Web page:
While everyone is focused on the Russo-Ukrainian conflict, unrest is starting to brew worldwide. It’s not just the Collective West experiencing domestic turmoil. Growing parts of the Global South are witnessing great social upheavals due to the breakdown in global supply chains, energy shocks, and agricultural shortages brought about by the Russo-Ukraine conflict.
The case of Malawi is peculiar, yet indicative of where things are headed in the short-term. On July 21, 2022 mass protests broke out in Malawi ostensibly against corruption and rising living costs.
Inflation appears to be a fixture of many economies in the COVID-19 era. In response to the pandemic, governments worldwide have used massive spending programs and expansionary monetary policies to jump-start the economies they locked down. The combination of big spending, heavy-handed regulations, and easy money creates the scenario of too much money chasing fewer goods — a recipe for mass inflation.
Malawi has been no exception. Some reports point to Malawi having an inflation rate of 23%. Additionally, economists like Steve Hanke estimate Malawi’s inflation to be around an alarming 49% which is more than triple the rate of the official numbers (15.7%) coming from the government.
Roughly 76 protesters were brought to court on July 22 for charges of illegal assembly and inciting violence. Earlier on July 20, these protesters were arrested when they demonstrated against the rising cost of living. These protesters pushed the envelope by clashing with the police and looting stores in the capital of Lilongwe.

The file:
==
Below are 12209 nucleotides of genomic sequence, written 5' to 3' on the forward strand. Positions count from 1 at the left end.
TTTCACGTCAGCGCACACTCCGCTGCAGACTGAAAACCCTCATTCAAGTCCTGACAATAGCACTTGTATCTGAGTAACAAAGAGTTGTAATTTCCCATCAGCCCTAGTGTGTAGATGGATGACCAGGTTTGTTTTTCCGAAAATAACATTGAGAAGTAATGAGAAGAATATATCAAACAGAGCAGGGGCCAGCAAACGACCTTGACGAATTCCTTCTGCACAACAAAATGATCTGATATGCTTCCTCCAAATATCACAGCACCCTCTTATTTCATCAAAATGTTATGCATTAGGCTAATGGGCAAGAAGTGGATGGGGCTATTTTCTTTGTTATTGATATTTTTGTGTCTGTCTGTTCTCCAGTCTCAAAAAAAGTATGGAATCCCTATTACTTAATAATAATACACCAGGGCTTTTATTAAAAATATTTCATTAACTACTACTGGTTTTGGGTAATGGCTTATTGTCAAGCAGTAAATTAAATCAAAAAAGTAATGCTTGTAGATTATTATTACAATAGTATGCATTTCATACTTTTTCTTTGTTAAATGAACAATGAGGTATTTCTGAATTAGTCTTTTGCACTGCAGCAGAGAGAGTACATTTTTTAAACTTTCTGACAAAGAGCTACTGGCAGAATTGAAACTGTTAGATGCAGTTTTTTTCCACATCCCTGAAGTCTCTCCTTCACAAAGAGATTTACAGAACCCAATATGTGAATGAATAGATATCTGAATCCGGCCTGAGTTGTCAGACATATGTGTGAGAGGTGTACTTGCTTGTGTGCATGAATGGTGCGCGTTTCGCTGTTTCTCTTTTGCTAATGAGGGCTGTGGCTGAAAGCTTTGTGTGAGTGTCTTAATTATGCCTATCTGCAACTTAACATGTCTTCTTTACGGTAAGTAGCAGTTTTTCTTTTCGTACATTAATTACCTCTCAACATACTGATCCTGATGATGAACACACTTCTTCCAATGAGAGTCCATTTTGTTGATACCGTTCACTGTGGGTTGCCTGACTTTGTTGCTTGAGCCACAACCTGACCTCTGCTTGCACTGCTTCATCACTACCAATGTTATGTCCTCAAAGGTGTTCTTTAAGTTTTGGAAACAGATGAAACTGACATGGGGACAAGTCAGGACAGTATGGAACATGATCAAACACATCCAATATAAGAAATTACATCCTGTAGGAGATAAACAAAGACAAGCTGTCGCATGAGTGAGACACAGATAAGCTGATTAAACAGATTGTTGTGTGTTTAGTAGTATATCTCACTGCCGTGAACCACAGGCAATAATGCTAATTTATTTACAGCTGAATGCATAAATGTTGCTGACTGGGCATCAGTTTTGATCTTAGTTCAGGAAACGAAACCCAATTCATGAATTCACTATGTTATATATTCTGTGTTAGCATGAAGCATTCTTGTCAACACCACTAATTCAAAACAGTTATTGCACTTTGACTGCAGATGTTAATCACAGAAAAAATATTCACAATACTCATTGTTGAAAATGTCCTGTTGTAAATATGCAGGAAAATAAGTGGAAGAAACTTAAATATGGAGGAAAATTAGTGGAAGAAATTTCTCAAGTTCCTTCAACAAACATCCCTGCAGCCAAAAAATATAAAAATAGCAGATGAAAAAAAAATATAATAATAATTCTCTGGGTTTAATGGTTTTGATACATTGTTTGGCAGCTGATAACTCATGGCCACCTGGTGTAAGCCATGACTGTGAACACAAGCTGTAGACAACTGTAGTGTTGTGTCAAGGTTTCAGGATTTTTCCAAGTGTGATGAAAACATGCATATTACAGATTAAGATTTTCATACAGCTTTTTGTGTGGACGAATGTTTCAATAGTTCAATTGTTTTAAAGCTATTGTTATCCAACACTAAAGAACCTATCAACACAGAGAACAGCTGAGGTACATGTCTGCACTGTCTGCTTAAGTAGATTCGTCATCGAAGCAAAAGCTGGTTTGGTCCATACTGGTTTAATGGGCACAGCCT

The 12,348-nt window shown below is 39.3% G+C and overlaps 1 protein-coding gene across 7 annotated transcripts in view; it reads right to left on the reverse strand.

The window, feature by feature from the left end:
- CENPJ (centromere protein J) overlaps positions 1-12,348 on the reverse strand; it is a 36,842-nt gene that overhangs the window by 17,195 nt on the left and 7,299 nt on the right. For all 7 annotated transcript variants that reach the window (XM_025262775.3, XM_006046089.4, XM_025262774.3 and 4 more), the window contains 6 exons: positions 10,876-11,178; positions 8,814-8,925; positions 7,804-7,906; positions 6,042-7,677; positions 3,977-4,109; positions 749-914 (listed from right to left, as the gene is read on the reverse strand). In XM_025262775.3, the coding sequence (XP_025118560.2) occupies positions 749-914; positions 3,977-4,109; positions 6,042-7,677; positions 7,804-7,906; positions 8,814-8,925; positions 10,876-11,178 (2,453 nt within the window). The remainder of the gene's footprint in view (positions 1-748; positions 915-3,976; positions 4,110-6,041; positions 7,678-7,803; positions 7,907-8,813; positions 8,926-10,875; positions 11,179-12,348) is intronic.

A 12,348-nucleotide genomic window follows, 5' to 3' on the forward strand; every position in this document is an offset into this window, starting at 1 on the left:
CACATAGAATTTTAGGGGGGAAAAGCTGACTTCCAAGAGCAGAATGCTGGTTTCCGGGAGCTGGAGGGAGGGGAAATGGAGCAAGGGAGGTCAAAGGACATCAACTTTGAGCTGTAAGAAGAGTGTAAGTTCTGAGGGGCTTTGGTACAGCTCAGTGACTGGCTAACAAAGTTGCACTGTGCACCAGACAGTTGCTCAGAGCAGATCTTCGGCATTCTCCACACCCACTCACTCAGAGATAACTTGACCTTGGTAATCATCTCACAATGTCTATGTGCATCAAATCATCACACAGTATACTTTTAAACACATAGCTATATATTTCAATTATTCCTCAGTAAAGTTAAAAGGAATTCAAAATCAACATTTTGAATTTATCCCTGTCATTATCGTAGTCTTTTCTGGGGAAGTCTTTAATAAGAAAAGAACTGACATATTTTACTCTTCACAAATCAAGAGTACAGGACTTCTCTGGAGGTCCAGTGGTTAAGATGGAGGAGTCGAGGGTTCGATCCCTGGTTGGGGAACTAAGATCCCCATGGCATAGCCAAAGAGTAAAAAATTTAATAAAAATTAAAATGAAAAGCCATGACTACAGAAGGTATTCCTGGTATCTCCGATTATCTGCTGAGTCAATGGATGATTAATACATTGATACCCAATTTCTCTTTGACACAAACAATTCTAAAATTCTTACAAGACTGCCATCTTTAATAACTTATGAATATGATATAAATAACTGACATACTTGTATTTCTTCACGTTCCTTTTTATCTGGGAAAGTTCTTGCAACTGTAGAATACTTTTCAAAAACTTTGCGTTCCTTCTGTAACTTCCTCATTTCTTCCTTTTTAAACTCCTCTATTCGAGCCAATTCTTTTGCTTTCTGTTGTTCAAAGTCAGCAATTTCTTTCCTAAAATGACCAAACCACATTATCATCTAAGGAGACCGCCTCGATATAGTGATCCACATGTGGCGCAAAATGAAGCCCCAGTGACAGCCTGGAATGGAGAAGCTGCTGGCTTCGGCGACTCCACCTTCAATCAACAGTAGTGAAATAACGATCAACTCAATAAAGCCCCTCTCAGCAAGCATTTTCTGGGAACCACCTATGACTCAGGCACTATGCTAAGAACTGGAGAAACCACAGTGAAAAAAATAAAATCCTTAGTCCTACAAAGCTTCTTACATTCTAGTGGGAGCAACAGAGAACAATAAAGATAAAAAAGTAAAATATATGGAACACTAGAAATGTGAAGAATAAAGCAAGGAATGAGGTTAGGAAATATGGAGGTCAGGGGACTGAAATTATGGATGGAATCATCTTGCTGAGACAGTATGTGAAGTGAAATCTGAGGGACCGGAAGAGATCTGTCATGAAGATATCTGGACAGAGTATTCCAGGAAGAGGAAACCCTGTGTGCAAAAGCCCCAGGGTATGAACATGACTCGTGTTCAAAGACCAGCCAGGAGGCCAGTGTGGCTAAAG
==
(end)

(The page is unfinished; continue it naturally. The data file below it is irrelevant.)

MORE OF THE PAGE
Matters escalated following the High Court of Malawi’s decision to grant an injunction to business owners who were calling for the protests to be curtailed out of fear that their property would be severely damaged.
Protesters proceeded to march and began blocking roads, damaging shops, throwing stones at cars, and wreaking general havoc. The violent turn of these protests prompted police to fire tear gas and arrest dozens of protesters who were engaged in violent acts.
Among the individuals arrested were four leaders of the Human Rights Ambassadors group, who coordinated the protests.
A combination of corruption and a deteriorating economic situation will likely contribute to further unrest in Malawi and a number of other African countries. Given the remarkable shakeup of the present world order that is currently taking place, many countries will be facing political upheavals and potential regime change scenarios. No one said that systemic transitions would go down smoothly.
If the economic situation doesn’t improve in Malawi, its government could be the next in line to fall. From there, Malawi’s hypothetical government collapse could potentially kick off a domino effect of government collapse across Sub-Saharan Africa.
Make no mistake about it, the next decade will be turbulent for many countries across the globe.